Mad March exhibitions

March is a strange month; in Italy we say marzo pazzerello, esce il sole, prendi l’ombrello – Mad March, the sun comes out – take your umbrella!. March is the month when the weather quickly changes, the month of the first timid days of warm sunshine, when the cities start to wake up and show newcomers or locals their better side; all you have to do is notice it, perhaps by visiting an exhibition or a museum, or strolling aimlessly around the most hidden calle of the Rione Cannaregio in Venice or stopping to take the sunshine in Piazza the S. Croce Church in Florence.

Exhibitions in Florence: An initiative not to be missed: at the end of March and the cultural assets’ week is staged in Florence and Tuscany. During this week, admission to all state museums is free: new purchases, wonderful restorations, premises open to the public for the first time distinguish this year’s event. Among the restoration work, of special interest is that of the frescos of Andrea Del Castagno in the Cenacle of Santa Apollonia and the reordering of amber, ivory and terracotta objects in the storerooms of Palazzo Pitti, now on show at the Museum of the Argenti. Talking of restoration, after fours months of work, the History of Science Institute in Piazza dei Giudici will be opening again. Lifts have been installed for those with disabilities, a specialised library will be available and opening hours will be extended in the afternoon and on Saturdays; inside the Institute, in the Galileo room, visitors can admire the original instruments used by the great scientist: a geometrical and military compass, the lens of the telescope used in 1610 to look at the satellites of Jupiter, the Giovilabio built according to his drawings and lots more. A little less interesting (at least from a scientific point of view) is the macabre relic of the index finger of Galileo’s right hand. For more details and to take a virtual visit of the museum:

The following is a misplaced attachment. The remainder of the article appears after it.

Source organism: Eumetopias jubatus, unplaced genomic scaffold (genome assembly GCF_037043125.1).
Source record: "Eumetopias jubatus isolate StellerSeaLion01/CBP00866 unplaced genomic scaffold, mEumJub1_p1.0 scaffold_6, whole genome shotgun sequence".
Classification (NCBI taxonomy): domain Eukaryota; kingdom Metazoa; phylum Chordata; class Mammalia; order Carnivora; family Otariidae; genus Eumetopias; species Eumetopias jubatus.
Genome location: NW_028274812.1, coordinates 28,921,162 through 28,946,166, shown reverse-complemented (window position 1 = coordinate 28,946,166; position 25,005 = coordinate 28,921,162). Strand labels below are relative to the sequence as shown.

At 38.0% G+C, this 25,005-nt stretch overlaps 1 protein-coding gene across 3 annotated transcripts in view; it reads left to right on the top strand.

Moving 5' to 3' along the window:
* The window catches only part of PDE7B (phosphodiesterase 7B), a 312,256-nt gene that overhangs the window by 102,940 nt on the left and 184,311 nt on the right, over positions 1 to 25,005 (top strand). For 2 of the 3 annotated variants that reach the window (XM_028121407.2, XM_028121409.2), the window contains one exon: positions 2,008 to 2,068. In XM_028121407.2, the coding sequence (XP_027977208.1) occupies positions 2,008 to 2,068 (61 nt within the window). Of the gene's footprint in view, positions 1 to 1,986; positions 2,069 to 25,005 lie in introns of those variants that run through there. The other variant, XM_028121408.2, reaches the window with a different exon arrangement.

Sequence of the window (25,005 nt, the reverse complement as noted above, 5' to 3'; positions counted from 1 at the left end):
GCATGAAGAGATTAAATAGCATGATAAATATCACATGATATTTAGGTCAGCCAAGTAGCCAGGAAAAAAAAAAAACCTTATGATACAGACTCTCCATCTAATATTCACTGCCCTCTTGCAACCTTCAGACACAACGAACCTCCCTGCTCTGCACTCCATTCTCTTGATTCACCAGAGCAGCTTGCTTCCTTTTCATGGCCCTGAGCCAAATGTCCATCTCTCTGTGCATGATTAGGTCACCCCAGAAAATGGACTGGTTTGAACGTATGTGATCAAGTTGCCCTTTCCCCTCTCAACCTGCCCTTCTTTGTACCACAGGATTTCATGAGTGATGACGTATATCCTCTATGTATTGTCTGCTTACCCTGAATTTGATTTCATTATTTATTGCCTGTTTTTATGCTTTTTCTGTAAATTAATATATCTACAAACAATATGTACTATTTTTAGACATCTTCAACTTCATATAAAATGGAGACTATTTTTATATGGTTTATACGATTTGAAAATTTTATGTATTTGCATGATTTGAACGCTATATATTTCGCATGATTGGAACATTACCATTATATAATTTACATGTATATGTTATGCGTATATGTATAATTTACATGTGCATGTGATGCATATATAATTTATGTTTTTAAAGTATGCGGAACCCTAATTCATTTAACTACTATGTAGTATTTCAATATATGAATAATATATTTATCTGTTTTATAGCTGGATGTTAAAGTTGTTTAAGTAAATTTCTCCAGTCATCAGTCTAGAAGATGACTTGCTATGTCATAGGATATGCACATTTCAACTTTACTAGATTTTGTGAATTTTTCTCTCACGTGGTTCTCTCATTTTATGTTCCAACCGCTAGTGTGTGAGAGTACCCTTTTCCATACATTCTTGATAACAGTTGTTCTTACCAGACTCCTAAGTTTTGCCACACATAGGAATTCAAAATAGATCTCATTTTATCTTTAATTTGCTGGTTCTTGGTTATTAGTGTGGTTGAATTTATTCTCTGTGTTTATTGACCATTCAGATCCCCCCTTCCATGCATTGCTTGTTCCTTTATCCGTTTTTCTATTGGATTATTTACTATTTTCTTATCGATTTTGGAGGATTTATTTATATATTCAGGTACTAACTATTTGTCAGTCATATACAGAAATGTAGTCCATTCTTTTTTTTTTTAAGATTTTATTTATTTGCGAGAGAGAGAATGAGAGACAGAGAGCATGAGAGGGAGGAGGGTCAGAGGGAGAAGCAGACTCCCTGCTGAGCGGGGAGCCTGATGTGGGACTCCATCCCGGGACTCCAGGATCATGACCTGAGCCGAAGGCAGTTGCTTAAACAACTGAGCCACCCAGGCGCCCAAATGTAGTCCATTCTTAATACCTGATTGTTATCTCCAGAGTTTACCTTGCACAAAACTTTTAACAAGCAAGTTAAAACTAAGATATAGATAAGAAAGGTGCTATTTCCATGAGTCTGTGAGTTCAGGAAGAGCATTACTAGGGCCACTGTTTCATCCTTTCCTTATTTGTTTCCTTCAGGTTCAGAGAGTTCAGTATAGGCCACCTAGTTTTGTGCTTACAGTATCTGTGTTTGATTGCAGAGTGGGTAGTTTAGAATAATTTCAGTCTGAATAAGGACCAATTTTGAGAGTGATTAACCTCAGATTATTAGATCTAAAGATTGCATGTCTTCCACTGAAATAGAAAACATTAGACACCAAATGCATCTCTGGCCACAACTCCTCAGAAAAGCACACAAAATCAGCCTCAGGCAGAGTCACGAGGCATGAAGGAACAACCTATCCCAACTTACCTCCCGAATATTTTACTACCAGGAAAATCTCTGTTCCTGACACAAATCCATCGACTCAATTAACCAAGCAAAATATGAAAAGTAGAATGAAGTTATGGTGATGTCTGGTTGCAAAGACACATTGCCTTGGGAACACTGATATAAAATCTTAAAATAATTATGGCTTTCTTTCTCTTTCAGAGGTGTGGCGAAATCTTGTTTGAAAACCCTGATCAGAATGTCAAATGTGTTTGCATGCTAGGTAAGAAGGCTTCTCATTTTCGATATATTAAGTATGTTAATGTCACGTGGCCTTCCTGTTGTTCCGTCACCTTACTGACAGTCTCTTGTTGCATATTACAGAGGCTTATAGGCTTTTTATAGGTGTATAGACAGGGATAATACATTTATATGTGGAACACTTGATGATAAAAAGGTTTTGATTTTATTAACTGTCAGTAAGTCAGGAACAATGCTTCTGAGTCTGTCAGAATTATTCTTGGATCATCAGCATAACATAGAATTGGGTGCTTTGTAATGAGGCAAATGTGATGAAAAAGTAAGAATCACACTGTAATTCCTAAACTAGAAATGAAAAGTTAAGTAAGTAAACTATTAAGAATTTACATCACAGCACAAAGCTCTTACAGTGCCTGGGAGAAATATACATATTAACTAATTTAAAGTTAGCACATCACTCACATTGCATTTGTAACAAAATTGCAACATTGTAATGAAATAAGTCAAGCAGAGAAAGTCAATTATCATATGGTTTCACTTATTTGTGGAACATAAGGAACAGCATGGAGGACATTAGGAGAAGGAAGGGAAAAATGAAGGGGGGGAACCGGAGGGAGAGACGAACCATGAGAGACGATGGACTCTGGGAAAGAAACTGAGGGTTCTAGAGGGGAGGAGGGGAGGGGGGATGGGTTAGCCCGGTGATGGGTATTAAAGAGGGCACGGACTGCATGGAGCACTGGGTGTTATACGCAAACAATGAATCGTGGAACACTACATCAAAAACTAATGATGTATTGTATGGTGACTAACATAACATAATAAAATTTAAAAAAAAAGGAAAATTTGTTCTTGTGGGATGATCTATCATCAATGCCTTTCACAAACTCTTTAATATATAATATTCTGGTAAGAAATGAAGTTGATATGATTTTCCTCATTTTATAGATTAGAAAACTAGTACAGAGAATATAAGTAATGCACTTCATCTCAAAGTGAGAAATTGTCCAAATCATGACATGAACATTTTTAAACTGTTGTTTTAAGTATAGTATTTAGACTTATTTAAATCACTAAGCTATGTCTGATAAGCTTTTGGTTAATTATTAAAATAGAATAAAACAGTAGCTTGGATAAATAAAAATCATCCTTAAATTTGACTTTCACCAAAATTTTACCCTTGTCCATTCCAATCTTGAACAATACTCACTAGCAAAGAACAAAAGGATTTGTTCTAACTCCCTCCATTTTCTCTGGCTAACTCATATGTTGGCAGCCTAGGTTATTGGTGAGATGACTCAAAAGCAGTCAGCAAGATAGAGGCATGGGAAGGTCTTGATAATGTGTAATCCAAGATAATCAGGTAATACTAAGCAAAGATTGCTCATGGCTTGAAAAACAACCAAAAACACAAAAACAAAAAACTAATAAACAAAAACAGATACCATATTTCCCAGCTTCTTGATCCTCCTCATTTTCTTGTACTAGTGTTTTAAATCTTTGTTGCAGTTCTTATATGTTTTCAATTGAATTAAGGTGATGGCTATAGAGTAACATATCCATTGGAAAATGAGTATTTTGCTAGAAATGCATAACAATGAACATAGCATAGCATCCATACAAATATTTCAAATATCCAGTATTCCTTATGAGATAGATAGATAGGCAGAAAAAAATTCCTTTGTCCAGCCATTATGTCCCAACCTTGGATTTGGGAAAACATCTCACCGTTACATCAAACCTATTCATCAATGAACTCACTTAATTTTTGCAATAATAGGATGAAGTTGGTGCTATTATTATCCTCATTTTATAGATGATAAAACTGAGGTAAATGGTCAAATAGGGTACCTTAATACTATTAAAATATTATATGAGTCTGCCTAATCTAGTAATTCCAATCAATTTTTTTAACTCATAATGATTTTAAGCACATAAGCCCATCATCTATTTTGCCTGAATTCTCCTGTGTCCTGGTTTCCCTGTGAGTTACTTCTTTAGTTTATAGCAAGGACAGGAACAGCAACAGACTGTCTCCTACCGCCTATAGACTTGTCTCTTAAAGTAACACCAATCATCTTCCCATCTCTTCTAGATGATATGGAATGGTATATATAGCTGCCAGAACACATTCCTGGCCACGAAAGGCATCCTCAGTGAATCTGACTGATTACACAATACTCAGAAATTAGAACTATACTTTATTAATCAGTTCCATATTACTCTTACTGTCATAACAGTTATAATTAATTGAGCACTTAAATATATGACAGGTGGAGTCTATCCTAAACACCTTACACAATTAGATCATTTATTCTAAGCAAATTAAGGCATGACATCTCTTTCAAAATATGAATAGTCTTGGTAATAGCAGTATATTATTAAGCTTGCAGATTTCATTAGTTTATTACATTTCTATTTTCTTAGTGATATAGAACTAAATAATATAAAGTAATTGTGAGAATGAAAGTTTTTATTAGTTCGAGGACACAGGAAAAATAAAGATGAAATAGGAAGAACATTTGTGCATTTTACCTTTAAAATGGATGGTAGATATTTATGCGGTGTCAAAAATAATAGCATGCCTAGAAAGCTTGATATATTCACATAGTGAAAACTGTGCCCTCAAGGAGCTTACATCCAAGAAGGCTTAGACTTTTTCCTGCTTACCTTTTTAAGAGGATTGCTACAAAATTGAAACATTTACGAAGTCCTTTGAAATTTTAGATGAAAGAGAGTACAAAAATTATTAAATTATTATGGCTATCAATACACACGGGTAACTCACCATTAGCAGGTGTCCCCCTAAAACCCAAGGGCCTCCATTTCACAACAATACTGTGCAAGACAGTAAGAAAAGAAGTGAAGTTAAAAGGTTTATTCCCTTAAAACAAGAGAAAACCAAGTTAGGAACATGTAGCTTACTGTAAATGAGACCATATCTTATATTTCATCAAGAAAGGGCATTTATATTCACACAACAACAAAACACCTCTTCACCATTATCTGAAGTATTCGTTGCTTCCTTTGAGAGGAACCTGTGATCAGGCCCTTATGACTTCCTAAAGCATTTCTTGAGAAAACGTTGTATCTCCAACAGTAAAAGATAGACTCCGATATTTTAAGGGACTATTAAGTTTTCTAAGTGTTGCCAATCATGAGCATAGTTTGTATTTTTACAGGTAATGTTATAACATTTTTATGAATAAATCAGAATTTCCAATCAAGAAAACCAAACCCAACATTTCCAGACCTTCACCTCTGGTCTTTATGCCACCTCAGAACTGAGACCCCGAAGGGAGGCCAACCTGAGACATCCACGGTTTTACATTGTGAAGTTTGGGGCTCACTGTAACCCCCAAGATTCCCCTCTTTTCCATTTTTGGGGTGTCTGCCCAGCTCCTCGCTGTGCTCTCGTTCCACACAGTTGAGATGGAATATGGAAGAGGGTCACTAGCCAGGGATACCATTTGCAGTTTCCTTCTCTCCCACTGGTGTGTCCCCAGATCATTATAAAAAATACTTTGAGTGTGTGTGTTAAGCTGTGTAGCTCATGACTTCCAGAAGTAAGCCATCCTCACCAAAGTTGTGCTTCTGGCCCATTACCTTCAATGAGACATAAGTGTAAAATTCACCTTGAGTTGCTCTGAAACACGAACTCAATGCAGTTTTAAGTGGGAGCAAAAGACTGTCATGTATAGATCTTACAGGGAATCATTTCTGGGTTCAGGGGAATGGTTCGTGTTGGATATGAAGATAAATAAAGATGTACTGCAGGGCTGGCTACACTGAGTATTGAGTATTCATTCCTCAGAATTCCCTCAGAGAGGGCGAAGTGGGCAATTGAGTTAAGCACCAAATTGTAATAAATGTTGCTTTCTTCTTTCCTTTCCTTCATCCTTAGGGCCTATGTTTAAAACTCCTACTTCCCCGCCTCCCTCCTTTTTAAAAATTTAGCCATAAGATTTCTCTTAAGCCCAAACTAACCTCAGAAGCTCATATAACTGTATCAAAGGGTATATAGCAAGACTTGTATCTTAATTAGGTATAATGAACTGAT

Florence Museums – Comune di Firenze
Museums – State owned

Venice: A museum most definitely worth a visit if you are in Venice is that of the Peggy Guggenheim Collection, housed in what was the legendary Peggy’s splendid home in Palazzo Venier dei Leoni overlooking the Grand Canal (her beloved dogs, with which she appears in so many photos, are buried in the small garden inside the building). The collection is a real delight: visitors can admire masterpieces of all major 20th century artistic movements, from futurism to cubism, to surrealism represented by artists like Dalì, Maigritte, Picasso, Leger, Kandinski and many others. In this period, the exhibition “Avant-garde Amazons – Six Russian women” will be making a stopover here on its way to the Guggenheim of New York. This will represent a chance to discover a lesser-known part of Russian avant-garde, that of women, from Alexandra Exter to Natalia Goncharova. (Opening hours: 10 am – 6 pm, Saturday 10 am – 10 pm. Closed Tuesdays.
Penny Guggenheim Museum Venice

Rome: Talking about masterpieces, in Rome, from 4 March at the Vittoriano Fori Imperiali Complex, an exhibition is being staged entitled “Monet, maestro della luce” (Monet, master of light): over 50 works from some of the world’s major museums and numerous private collections are on show, selected from among the most representative to illustrate the crucial role played by light in Monet’s works.

Book of the month: Talking of relics, popular beliefs and superstitions…. Stefano Rizzitelli, Roberta Marcucci, Guida insolita ai misteri, alle leggende, alle feste e alle curiosità del sacro in Italia, Newton & Compton, 383 p.

Good March!

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